Jewish World Review August 13, 2004 /26 Menachem-Av, 5764
For prez to win, he must change his campaigning style
President Bush made a good case for his re-election while in Phoenix on
Wednesday. To succeed, however, he probably needs an even better case.
After 9/11, Bush did lead the nation, as claimed, with moral clarity and
resolve. The country was united in the war to topple the Taliban in
Afghanistan and deny al-Qaida safe haven.
Since then, the real war on terrorism has made substantial progress.
Al-Qaida's senior leadership has been substantially decimated. Funding has
been curtailed. Cells around the world have been rolled up and disrupted.
And there has been a high degree of international cooperation in this
effort, including by Germany and France.
If this were where things stood, Bush would probably win re-election in a
But Bush went to war in Iraq, which has become the signature event of his
In Phoenix, Bush made a vigorous defense of the war in Iraq. The
fundamental premise of the war, that Saddam Hussein had stockpiles of
biological and chemical weapons he was a danger to give to terrorists, has,
of course, not been proved by events.
So, while Bush continues to make the case that Saddam was a threat, his
argument is ultimately a utilitarian one, that the world and the United
States are better off with Saddam out of power.
The world, and the people of Iraq, are undoubtedly better off. But given
events on the ground in Iraq, and the monumental U.S. commitment there,
whether the United States is better off is a more debatable proposition.
The prudence of the war in Iraq should be a fundamental issue in this
campaign. But John Kerry is not in a good position to make it one. Kerry
voted to authorize the use of force in Iraq, and says he would do so again
knowing what he knows today.
So, despite overheated rhetoric about misleading the country and going to
war only when necessary, Kerry isn't really challenging the premise of the
Instead, he says he could have mounted more international pressure to get
Saddam to conform short of war, or prosecuted the war with more
international participation. Given the relationship of the most important
outliers France, Germany and Russia with Saddam's regime, that's a
Regardless, Kerry is not making the argument that the war in Iraq was a
Nevertheless, the American people seem to be reaching that conclusion
themselves. Support for the Iraq war has been steadily declining, as has
public approval of Bush's performance as president.
The September 11 attacks and the terrorist threat will continue to be the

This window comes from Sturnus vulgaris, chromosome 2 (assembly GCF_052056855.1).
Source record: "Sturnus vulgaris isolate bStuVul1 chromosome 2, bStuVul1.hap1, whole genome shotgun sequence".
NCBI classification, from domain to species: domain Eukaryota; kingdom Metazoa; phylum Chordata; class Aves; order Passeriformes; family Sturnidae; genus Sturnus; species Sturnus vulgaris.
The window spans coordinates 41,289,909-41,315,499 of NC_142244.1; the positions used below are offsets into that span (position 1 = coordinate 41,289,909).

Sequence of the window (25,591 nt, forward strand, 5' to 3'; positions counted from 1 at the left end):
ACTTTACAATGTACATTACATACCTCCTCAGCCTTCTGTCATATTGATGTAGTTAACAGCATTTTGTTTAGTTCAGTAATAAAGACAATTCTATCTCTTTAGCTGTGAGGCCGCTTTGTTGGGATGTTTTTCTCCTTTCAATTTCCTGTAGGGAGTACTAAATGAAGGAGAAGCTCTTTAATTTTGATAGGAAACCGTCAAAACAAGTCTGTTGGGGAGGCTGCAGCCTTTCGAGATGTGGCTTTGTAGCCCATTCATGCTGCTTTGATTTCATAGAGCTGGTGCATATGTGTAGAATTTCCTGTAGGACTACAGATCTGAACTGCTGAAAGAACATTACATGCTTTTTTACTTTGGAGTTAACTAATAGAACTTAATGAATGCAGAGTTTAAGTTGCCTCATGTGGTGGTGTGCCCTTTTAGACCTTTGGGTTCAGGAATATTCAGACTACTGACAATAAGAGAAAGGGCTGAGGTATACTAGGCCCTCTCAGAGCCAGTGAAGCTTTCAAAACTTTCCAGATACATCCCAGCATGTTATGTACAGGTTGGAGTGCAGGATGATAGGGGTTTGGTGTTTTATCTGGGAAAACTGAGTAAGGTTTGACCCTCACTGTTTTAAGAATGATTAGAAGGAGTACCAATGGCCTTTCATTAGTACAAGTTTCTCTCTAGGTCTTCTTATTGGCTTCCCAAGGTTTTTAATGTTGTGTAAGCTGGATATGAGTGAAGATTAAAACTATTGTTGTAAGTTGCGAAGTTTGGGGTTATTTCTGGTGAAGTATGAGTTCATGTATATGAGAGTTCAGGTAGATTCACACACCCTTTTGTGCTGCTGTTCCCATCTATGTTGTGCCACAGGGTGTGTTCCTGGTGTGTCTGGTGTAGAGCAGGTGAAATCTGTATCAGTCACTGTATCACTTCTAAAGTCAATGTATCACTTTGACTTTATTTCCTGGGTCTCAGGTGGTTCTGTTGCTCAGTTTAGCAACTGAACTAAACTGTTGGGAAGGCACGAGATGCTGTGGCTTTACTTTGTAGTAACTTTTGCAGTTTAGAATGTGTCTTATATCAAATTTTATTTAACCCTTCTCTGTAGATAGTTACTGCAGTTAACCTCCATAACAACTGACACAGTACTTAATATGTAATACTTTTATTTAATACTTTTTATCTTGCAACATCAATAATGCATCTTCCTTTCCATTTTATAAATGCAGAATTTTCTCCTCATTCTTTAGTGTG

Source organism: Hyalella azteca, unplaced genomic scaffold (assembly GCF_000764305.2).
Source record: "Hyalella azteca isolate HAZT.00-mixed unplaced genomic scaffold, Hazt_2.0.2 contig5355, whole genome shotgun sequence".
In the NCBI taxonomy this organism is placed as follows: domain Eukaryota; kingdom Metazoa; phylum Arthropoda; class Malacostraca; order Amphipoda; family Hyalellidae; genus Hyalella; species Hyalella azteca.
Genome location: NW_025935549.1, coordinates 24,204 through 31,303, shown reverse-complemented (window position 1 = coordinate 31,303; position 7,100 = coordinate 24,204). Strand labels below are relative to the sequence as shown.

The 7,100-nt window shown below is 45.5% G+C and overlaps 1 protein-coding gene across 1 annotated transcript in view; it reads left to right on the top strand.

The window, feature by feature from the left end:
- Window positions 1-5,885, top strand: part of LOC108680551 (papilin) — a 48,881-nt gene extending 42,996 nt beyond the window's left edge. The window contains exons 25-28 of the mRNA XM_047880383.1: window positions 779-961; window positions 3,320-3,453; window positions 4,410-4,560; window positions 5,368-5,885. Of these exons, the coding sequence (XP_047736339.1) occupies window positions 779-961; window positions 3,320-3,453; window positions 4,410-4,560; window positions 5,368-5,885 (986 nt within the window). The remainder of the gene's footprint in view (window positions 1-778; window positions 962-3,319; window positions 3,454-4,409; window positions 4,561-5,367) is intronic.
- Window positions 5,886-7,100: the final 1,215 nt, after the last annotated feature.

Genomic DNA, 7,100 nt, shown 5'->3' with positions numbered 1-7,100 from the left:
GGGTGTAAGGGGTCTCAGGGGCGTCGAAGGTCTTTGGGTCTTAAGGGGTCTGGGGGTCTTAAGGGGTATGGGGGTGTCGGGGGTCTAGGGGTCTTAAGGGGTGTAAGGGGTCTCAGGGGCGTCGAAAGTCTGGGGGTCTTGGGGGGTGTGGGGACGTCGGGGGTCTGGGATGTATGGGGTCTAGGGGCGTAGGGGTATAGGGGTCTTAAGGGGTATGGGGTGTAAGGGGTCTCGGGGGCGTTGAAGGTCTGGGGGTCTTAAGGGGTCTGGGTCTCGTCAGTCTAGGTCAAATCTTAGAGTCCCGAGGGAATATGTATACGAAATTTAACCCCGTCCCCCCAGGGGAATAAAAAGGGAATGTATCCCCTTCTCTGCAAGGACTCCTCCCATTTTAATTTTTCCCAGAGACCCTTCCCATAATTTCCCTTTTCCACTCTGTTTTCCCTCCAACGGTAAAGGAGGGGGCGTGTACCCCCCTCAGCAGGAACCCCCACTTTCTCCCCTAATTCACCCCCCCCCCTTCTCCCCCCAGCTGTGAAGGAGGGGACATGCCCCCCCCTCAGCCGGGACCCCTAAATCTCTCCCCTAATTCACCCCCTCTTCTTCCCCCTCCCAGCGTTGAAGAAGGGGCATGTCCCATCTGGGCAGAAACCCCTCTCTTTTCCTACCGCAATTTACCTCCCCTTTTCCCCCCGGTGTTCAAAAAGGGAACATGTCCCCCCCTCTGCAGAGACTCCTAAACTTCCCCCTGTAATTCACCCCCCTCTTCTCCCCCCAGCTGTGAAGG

most important backdrop to this presidential campaign. Bush's moral clarity
and resolve are valuable assets in meeting and defeating this threat. But
the Iraq war raises the question of whether Bush's resolve gets in the way
of prudent judgment.
That makes domestic policy an even more important factor, and here the Bush
strategy appears to have failed.
The Bush administration sought to pre-empt Democratic issues, such as
education and prescription drugs for seniors. In fact, part of Bush's case
in his Phoenix speech was that he delivered in those two areas.
But Republicans will always lose a bidding war to Democrats on expanding
government. Bush doesn't appear to have gained much from the most extensive
expansion of the federal role in education and of the entitlement state in
a quarter century.
Except for tax relief, the conservative reforms Bush ran on in 2000 have
been largely neglected. A commission was formed to study private retirement
accounts as part of Social Security, but the administration has done
nothing with its recommendations.
The administration did not fight to transform Medicare into a
premium-support system as part of the prescription drug bill, nor for
private school vouchers as part of No Child Left Behind.
There is reportedly a debate going on in the Bush campaign about whether to
run on a substantive second-term domestic agenda of conservative reform, or
rely on the paramountcy of national security concerns and Kerry's
In Phoenix, as elsewhere, Bush alluded to an "ownership society," basically
a repackaging of previous positions on health care, home ownership and
Social Security. At present, however, it's more of a sentiment than an
If Bush wants a second term, he probably needs to tell the American people
more about what he will do with it, other than showing resolve.
JWR contributor Robert Robb is a columnist for The Arizona Republic. Comment by clicking here.
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